Brooks Preservation Society continuing to make tracks
Brooks — Since acquiring the Brooks train station and a former Belfast & Moosehead Lake locomotive this summer, the Brooks Preservation Society has been chugging right along.
The old platform between the train station and the tracks, which forced visitors to choose their steps carefully due to rotted wood, has been torn up and replaced with a new platform made of pressure-treated lumber.
The materials for the platform — 90 pressure-treated boards — were all donated by EBS. At $16.95 for each board, that works out to be a gift of more than $1,500.
Work is also being done on the building’s roof. While shingling, it was discovered some of the boards in the roof needed to be replaced. Workers have tackled the side of the roof that was leaking, and are moving on from there to shingle the rest of the roof.
The inside of the station, which is filled with indications that people have been toiling, can now be illuminated when needed, as the electricity to the building has been turned on.
The society has also acquired three pieces of rolling stock — a locomotive, an open-air excursion car and an enclosed inspection car. That particular locomotive, B&ML 50, holds a special place in the history of the now-defunct rail line for two reasons. It was one of the first pieces of brand-new rolling stock the railroad ever purchased and also one of its first two diesel-electric locomotives.
Railroad historian Bruce Cooper, on his Web site detailing the history of the B&ML (cprr.org/Museum/BMLRR), said the railroad purchased two 70-ton diesel-electric locomotives from General Electric in 1946.
Cooper said the two new engines, which were numbered 50 and 51 and delivered in late November 1946, “were soon hauling freight and passengers with remarkable efficiency, thus opening a new era for the B&ML.”
To illustrate that point, Cooper included the following information on his Web site — at 660 horsepower each, locomotives 50 and 51 produced 60 percent more traction power than the three circa-1901 locomotives that preceded them, and also cut fuel and labor costs by as much as 80 percent.
Cooper wrote that the new and improved locomotives “turned the B&ML from a money loser into a profitable line almost overnight.”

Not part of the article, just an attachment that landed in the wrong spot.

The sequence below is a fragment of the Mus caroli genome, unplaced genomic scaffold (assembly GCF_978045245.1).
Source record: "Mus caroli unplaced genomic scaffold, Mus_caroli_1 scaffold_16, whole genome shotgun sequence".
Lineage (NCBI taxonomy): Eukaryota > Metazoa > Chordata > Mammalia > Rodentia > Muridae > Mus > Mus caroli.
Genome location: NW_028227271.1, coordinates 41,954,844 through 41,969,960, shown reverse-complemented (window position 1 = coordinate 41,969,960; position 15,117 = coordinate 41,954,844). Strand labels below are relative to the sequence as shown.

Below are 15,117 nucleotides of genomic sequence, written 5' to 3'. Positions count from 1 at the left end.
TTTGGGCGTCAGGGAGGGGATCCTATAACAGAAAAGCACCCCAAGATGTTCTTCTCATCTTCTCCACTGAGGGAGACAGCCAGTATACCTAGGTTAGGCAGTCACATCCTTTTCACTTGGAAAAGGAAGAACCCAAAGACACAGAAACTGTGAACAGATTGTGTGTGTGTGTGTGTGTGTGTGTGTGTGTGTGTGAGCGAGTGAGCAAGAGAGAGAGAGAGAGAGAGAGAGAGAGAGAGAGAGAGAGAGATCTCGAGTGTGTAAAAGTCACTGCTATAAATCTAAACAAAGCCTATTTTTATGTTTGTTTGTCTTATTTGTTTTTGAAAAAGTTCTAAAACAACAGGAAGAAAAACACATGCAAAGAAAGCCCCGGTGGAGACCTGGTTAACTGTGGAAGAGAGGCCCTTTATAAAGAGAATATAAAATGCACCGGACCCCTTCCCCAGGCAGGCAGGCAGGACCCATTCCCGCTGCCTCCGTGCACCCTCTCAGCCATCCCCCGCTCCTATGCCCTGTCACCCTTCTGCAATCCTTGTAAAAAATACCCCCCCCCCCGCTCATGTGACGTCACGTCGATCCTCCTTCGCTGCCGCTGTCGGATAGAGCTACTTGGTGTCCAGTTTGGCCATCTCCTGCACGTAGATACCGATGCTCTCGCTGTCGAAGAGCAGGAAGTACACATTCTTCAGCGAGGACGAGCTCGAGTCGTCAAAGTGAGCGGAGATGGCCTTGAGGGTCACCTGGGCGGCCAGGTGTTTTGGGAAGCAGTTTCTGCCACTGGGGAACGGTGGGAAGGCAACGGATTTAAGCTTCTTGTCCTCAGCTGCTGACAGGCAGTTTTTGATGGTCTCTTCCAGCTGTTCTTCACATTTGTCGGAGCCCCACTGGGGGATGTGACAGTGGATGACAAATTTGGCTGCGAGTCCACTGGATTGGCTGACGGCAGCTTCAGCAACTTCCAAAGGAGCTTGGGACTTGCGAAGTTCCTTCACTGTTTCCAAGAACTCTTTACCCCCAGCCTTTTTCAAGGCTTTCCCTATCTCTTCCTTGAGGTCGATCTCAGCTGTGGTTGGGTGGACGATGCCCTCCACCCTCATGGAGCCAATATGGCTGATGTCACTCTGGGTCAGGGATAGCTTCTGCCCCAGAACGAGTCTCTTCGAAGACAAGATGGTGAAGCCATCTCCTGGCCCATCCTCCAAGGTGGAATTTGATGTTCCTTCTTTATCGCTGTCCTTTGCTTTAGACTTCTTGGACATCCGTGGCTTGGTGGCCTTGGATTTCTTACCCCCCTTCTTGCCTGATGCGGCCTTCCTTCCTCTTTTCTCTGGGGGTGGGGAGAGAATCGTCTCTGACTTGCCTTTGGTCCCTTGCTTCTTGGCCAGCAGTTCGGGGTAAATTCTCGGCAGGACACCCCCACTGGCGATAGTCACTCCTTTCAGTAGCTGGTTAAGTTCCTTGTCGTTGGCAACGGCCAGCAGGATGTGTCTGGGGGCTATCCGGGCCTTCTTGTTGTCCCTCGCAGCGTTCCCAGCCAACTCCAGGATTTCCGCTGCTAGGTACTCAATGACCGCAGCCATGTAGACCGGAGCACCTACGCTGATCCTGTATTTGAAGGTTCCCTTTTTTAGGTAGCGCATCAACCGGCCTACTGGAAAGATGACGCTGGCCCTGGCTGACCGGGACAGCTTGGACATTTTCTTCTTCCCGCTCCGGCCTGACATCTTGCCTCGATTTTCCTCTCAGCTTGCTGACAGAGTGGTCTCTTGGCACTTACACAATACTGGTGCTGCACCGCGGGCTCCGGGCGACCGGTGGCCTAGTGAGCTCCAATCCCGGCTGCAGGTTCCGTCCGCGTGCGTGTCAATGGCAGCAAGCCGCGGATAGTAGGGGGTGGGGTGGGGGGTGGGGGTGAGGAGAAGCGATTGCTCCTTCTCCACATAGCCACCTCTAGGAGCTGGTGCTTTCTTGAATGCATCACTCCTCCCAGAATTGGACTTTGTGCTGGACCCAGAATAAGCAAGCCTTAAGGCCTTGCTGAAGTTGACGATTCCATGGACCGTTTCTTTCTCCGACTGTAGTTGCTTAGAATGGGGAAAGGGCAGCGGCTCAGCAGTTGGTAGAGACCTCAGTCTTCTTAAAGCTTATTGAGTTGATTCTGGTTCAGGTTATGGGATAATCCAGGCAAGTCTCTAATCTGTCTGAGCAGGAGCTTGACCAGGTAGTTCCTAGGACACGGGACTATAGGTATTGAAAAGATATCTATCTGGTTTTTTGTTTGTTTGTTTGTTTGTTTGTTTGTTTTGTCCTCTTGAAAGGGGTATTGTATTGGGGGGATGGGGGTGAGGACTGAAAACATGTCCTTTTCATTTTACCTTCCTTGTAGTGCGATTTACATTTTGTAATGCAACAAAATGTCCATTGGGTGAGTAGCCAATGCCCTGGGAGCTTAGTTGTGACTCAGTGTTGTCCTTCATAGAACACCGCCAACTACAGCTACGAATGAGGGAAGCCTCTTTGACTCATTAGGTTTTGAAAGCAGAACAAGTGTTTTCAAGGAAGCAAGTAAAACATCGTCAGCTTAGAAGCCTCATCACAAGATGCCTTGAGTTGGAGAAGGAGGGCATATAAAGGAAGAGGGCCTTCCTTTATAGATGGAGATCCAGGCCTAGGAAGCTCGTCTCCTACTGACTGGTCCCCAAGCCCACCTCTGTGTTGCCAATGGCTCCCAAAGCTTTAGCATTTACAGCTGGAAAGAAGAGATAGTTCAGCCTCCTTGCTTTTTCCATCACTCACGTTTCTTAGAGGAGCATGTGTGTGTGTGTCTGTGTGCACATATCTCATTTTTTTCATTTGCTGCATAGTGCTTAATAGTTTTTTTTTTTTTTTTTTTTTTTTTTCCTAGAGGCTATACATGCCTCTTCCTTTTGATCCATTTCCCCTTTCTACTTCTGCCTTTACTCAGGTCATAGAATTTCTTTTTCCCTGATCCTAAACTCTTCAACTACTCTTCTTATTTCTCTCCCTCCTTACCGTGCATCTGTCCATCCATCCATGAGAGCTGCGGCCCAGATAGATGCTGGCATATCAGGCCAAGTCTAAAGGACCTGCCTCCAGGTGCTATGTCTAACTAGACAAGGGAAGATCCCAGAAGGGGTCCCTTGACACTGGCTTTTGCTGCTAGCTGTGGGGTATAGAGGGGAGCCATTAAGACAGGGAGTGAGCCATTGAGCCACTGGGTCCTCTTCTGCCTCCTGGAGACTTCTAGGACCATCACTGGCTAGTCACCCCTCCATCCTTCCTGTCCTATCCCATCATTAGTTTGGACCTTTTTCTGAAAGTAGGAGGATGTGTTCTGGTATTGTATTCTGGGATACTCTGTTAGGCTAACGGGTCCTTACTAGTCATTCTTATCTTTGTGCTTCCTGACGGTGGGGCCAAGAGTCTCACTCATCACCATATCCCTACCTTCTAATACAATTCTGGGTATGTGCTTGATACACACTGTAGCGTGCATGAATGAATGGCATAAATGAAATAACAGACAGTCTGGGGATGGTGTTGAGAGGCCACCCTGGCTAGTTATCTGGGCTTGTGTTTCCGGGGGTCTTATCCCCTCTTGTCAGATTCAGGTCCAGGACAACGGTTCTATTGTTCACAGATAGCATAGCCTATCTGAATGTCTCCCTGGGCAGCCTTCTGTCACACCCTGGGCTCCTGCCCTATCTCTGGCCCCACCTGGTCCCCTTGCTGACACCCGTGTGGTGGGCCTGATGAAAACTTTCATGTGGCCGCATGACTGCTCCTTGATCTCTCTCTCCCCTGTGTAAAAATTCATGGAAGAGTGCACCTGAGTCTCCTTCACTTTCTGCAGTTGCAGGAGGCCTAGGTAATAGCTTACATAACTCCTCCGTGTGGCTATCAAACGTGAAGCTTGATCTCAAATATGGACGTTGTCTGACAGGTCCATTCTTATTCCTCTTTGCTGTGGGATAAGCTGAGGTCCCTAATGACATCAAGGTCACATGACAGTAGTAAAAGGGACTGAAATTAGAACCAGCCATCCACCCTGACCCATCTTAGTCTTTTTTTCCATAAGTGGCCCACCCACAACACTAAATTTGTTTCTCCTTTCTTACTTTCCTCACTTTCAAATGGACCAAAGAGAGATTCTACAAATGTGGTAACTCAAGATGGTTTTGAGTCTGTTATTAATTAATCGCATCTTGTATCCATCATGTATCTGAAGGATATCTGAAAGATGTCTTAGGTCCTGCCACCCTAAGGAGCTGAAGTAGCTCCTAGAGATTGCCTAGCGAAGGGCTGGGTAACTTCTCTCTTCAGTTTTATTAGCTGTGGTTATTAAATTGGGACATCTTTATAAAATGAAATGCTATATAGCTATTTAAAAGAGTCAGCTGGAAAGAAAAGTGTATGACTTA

“The line did so well with its new power, in fact, that it was able to pay off the $104,000 cost of the new engines by June 1950, which occasioned a well-attended celebration held next to the hand-powered Armstrong turntable in the Belfast train yard, at which the mortgages for the two engines were ceremonially burned on a pyre of old railroad ties.”
Joe Feero, executive director of the Brooks Preservation Society, said the group hopes to bring locomotive No. 50 (currently in Unity) and the open-air excursion car (currently in Thorndike) down the rail line to Brooks in early November.
Volunteers, Feero said, have done a lot of work on the tracks in preparation for the move. A large washout in Knox, for example, has been filled in. All of the work has been done by hand, as Feero noted with a chuckle that young organizations such as BPS don’t have the luxury of using power equipment.
The Belfast & Moosehead Lake Preservation Society also made a sizable donation to BPS — an extensive collection of the railroad’s records and other materials dating from the 1920s to the 1990s.
Feero said the amount of material donated was staggering — two extended cab pickup trucks, filled in both the back and the front, and a similarly loaded Chevrolet Cavalier, each made two trips to move the records to their new home.
“They would fill the station,” said Feero of the donated materials.
The group also recently acquired a railway express stamp that dates back to the early part of the 20th century. Sitting in the train station on a recent evening, Feero said the stamp would have been used by well-known station agent Linwood Moody.
“This is the first time it’s been in the station where it came from for probably 40 or 50 years,” Feero said.
The station has recently been included in the Maine Historic Preservation Commission’s “Maine Historic Resources Inventory.” Feero said MHPC staff informed him this listing “will provide the same protection as if it were already listed in the National Register [of Historic Places].”
“That is big for us, because it protects the building,” said Feero.
The station may eventually be included in the national register. Feero said he has been told the station, in the commission’s judgment, “is eligible for nomination” to that list. The commission will review the matter in April 2009.
BPS is planning to open up the station and host a Halloween event Oct. 31, where kids will be able to come in and trick or treat.
Feero offered his thanks to the City Point Central Railroad & Museum, a group he said has done a lot to support BPS by sharing everything from historical knowledge to tools to make track repairs.
He also thanked Harvest Home Grange No. 52 for allowing the society to use the grange building as the site for meetings.
Brooks Preservation Society meets 6:30-8:30 p.m. the third Thursday monthly at the grange. Membership has grown to almost 20 members, but people don’t have to join in order to attend meetings.
Donations of money, or of materials relating to the B&ML or Brooks Station, are welcomed by the group, Feero said. Anyone wishing to make a contribution can write to the Brooks Preservation Society, 31 Veterans Highway, Brooks, ME 04921.
The society’s goal is to create a museum inside the train station. To that end, BPS is specifically looking for material related to either the Belfast & Moosehead Lake Railroad or the Maine Central Railroad, which owned the tracks through Waldo County for more than 50 years.The group has a Web site, currently under construction, at brookspreservation.org. Feero may be contacted at email@example.com.